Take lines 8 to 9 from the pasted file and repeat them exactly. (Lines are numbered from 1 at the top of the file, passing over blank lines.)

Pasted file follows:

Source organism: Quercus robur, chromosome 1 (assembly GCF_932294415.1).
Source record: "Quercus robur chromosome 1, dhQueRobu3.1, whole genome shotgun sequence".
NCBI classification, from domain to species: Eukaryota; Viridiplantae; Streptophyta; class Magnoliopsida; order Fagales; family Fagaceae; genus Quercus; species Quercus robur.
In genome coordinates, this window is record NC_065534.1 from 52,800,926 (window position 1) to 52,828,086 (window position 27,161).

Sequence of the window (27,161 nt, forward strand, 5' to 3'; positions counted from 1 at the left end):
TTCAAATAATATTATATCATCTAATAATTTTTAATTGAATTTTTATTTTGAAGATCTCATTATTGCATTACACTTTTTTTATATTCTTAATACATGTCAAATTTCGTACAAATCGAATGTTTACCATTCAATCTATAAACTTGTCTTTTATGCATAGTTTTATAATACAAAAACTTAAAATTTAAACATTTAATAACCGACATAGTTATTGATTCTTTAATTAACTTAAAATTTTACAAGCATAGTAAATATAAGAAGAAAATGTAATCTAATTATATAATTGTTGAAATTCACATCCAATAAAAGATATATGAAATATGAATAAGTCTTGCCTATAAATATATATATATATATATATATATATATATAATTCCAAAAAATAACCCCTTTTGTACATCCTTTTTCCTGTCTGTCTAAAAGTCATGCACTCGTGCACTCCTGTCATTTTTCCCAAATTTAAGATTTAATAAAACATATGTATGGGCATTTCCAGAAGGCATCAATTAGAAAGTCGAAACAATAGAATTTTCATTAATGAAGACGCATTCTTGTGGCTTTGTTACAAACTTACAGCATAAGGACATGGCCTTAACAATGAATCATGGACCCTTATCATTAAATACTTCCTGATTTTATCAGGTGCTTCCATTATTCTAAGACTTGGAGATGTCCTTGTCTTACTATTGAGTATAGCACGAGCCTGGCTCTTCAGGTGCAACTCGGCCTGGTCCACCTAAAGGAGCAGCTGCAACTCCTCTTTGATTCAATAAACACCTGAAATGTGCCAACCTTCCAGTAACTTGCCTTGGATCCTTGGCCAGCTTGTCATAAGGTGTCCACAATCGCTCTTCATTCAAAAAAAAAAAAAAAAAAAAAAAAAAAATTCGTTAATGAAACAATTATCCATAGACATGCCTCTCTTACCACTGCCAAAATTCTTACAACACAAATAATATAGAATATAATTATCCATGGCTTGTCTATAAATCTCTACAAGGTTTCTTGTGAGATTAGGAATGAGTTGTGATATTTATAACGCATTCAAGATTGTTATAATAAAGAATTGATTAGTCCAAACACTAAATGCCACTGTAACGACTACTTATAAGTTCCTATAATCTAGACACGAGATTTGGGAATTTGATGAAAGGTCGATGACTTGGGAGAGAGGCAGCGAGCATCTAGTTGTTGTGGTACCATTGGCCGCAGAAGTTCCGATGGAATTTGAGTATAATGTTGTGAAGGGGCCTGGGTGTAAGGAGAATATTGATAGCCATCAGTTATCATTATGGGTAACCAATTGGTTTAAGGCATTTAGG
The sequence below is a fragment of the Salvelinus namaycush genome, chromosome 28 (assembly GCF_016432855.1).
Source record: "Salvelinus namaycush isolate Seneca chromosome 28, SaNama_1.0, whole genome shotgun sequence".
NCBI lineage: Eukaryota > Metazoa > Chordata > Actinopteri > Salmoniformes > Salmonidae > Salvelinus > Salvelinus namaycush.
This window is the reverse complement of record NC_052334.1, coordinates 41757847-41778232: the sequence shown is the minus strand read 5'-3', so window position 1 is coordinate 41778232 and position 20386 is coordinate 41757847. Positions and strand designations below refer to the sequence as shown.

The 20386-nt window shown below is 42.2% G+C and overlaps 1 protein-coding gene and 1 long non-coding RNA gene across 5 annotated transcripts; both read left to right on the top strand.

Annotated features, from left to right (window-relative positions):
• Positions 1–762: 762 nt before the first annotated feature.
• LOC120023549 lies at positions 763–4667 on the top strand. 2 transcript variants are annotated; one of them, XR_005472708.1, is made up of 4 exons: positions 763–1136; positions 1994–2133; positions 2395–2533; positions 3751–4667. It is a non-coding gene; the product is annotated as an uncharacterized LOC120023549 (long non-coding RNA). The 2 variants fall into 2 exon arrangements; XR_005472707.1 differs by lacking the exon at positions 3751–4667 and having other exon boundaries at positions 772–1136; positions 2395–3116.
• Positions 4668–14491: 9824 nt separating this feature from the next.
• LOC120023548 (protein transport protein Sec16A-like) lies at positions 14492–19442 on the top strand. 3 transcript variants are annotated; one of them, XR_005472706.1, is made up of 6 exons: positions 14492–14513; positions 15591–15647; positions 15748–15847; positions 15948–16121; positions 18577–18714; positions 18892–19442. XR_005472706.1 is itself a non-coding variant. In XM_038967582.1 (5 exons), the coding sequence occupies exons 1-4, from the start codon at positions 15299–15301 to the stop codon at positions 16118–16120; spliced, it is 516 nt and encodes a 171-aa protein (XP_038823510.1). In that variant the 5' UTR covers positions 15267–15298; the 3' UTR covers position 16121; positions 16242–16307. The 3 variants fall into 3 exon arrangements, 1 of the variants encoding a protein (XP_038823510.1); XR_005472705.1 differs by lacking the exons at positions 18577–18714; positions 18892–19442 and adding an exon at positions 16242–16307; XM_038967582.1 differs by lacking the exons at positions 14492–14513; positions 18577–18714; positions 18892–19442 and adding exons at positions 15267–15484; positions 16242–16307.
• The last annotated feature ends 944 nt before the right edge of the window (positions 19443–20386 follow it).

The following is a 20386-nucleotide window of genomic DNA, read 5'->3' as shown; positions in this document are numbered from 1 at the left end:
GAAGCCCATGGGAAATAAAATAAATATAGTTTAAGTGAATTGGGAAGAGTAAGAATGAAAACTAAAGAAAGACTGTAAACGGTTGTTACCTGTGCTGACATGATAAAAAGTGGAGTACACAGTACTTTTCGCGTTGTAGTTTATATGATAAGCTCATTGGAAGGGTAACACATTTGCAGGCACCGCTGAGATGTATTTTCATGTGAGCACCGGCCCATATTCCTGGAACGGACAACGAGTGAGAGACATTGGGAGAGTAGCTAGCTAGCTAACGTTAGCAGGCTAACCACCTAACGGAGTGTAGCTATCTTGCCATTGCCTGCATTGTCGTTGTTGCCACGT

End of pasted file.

Source record: "Salvelinus namaycush isolate Seneca chromosome 28, SaNama_1.0, whole genome shotgun sequence".
NCBI lineage: Eukaryota > Metazoa > Chordata > Actinopteri > Salmoniformes > Salmonidae > Salvelinus > Salvelinus namaycush.